https://en.m.wikipe...rg/wiki/Interocitor [Ian Tindale, Mar 24 2017]

No PCB! http://www.idea2ic....M13600/LM13700.html
The way the LM13600 operational transconductance amplifier was lashed up as a prototype (with a stereo photo!) [Ian Tindale, Mar 25 2017]


       Yes, but what happens when your circuit is built? How do you put a bird's nest into a nice case?
MaxwellBuchanan, Mar 24 2017


       I'm not searching for that, looks too much like a premium rate number.
not_morrison_rm, Mar 24 2017

       At high frequecies, the inductance and capacitance of the substrate becomes significant and has to be allowed for. A 3D mesh is going to be a nightmare ...
8th of 7, Mar 24 2017

       You make it sound like a bad thing.
Ian Tindale, Mar 24 2017

       [+] free range circuitry.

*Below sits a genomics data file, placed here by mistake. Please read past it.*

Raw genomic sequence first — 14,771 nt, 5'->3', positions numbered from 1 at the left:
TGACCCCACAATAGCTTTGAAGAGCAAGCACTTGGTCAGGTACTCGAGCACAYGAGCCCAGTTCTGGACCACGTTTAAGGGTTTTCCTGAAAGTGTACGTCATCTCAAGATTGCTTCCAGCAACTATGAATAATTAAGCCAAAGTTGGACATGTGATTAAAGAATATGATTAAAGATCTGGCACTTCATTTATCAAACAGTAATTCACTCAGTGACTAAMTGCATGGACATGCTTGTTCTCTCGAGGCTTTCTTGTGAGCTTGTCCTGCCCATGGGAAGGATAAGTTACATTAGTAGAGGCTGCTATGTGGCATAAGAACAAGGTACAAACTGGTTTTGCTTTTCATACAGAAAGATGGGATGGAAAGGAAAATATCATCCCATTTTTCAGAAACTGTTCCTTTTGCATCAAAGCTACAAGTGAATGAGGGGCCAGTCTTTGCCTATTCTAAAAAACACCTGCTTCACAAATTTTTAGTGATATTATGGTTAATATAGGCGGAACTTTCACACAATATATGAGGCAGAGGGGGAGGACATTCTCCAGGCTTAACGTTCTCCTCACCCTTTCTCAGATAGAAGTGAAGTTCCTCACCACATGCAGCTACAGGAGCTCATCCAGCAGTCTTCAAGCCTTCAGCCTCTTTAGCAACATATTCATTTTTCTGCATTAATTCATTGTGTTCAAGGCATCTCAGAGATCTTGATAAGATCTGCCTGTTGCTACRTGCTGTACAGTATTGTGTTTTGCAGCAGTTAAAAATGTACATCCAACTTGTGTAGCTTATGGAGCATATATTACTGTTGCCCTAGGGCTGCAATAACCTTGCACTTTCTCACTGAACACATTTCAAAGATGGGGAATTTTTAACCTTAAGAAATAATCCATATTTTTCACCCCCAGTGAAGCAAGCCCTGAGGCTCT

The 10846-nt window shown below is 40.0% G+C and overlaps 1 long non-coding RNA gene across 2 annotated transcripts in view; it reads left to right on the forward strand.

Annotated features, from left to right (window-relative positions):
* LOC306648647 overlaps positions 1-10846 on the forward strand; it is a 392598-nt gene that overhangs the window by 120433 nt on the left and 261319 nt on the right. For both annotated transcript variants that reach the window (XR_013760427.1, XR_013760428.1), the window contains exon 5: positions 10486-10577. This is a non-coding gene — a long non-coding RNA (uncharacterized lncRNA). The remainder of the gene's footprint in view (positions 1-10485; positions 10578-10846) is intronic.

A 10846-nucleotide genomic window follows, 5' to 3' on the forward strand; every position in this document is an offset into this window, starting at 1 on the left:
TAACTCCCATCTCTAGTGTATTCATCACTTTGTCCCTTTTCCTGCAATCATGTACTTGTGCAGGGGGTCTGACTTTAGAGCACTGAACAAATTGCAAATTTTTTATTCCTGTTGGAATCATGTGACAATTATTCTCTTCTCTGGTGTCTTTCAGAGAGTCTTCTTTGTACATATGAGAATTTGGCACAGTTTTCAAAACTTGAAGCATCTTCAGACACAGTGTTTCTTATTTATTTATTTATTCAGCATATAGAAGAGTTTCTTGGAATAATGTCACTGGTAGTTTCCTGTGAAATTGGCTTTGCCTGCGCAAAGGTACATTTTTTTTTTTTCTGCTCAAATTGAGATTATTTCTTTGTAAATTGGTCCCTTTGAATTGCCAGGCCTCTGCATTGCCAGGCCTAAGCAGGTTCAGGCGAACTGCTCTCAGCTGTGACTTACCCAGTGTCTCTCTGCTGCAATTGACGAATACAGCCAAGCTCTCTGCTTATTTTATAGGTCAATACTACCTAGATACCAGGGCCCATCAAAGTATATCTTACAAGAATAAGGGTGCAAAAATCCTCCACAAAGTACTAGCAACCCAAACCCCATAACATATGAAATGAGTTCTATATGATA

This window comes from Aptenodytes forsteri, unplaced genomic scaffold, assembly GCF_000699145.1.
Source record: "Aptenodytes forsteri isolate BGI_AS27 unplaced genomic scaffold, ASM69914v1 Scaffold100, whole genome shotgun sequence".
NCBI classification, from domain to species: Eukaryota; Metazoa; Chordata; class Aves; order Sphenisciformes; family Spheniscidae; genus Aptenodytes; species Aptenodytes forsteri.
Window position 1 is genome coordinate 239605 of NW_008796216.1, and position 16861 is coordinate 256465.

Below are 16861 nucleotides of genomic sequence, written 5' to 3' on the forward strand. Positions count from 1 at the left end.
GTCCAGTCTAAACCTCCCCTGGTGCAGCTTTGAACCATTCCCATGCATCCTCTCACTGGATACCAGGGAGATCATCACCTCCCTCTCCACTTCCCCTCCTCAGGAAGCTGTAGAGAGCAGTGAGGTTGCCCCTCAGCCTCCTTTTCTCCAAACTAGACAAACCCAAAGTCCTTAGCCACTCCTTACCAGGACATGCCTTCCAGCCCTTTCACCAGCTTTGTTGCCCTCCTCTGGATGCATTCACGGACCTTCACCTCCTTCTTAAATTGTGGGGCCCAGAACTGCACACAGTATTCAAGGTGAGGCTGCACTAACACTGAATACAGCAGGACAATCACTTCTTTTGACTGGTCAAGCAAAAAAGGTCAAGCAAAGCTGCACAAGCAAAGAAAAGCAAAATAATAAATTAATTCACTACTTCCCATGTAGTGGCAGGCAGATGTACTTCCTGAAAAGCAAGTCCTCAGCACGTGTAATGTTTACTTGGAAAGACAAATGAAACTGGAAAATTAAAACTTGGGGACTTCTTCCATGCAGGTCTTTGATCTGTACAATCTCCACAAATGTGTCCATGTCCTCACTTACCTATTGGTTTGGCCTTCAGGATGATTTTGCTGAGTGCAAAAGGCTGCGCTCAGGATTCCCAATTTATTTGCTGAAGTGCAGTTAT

I don't think solder would cut it : Russian wire wrap perhaps (post wrapped around wires), and the leads need to have springy properties.
FlyingToaster, Mar 24 2017

       So, what happens when the circuit fails, and you (a) can't reach the suspect component with your multimeter probes because of all the spaghetti an and (b) have to unmantle half the circuit to get to it anyway?
MaxwellBuchanan, Mar 24 2017

       //circuit fails// Embeded easy access to test/bypass points and even little LEDs to light the way. Field embedding is on the way.
wjt, Mar 25 2017

       True, in-circuit testing is more problematic in this scenario. That'll have to be solved. Probably with quantum nanobots.   

       I must say, I'm not a fan of wire-wrap techniques. When that became a bit of a craze in the 70s, the electronics world predicted we'd never solder again, that those days were gone. We still solder, though. My objection to wire-wrap is aesthetic - it is ugly.